My adventures

Back to Britain: stressful days

Picture from
Picture from

It’s been five days since I returned to Britain, after twenty fantastic days at home. Where have I been?

I got an infection as soon as I arrived, so I spent the first three days at hospital and in my dormitory room. It wasn’t pleasant; the whole situation has been too disgusting to describe, I would say. But the labour pain (I had contractions also, yes, so it was hard to persuade the paramedics that I wasn’t pregnant) that I felt gave me an idea about what it is like when women give birth. Anyways, I was well enough for the exhausting work that followed during the weekend.

Talking about that, this was a move-in weekend for all the students’ halls associated with the University of Nottingham. Our student village, with the fourty-seven blocks and the 2,300 capacity was of course very busy and all resident tutors like me had to walk around the site to help out the newbies and their escorts and provide guidance and information. The welcome-week mentors sent by the university helped out a bit, but this did not make our almost 12-hour-a-day work much easier. The free meals, drinks and snacks did something to restore our energy levels.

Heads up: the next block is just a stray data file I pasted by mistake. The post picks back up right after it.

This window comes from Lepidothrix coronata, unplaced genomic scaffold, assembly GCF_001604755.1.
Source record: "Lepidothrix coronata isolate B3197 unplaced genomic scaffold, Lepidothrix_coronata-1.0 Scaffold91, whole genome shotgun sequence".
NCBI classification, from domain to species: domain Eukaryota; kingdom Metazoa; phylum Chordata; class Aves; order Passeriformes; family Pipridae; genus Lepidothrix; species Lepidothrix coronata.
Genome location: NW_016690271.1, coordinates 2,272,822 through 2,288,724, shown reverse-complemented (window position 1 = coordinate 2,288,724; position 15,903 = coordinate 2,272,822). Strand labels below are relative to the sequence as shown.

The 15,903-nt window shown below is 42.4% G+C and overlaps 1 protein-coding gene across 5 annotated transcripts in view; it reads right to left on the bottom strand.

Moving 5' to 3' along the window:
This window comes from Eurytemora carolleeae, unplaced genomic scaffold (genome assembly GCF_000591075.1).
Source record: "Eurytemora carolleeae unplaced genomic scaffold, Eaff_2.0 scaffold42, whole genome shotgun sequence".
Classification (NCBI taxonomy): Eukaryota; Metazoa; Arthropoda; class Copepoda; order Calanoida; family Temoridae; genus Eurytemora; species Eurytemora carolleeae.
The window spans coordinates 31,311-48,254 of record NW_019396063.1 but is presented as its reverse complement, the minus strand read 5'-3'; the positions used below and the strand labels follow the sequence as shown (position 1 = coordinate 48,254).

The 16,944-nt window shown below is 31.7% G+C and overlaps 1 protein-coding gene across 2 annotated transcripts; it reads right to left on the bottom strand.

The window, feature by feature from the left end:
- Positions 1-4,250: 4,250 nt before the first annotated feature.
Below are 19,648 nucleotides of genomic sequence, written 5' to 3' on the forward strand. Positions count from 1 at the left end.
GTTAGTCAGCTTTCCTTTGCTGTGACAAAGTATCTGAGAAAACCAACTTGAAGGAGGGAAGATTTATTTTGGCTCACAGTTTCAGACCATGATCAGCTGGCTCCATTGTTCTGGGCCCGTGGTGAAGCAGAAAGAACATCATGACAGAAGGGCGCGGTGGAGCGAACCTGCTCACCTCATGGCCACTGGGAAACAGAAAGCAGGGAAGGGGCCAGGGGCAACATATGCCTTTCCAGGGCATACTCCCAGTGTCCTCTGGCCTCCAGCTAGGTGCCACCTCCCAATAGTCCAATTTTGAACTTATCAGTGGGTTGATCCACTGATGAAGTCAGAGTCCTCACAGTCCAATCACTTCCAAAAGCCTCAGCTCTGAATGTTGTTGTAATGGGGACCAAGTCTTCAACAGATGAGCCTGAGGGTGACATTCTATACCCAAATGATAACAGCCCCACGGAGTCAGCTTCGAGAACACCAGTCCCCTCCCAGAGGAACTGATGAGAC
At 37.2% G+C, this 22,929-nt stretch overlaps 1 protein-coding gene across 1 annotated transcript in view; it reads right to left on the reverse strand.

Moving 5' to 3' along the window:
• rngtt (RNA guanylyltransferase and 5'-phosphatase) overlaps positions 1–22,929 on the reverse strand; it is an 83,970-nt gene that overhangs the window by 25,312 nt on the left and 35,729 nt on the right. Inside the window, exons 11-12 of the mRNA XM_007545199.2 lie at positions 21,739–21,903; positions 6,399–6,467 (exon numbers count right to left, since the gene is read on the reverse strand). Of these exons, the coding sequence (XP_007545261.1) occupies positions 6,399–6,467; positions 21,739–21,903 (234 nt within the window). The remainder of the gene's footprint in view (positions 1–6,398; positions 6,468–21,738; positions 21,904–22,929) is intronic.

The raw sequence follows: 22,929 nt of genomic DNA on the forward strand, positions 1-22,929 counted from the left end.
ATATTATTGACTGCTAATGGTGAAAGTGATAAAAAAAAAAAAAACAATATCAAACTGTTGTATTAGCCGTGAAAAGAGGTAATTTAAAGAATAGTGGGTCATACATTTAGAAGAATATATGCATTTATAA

So here I am, facing today the huge pile of work that demands my attention after a big holiday break. E-mails, freelancing, blogging, research, induction week (thankfully not thoroughly compulsory, as this is the second year of my course), a room looking like a war zone, traditional food from Crete waiting to be stacked (I have no idea where) and loads of everyday chores. Oh, and some naughty flatmates, who don’t have in mind that they live in a tutor’s flat (from the aspect that their discipline is a matter of professional image for me). Oh, I also need to renew my registration with the uni’s equestrian club, yeah!

About what I’m doing right now, apart from blogging, I am smelling the wonderful trahana soup that my casserole is cooking for me on my kitchenette stove, exactly what I need to recover my stomach, which is crying for help.

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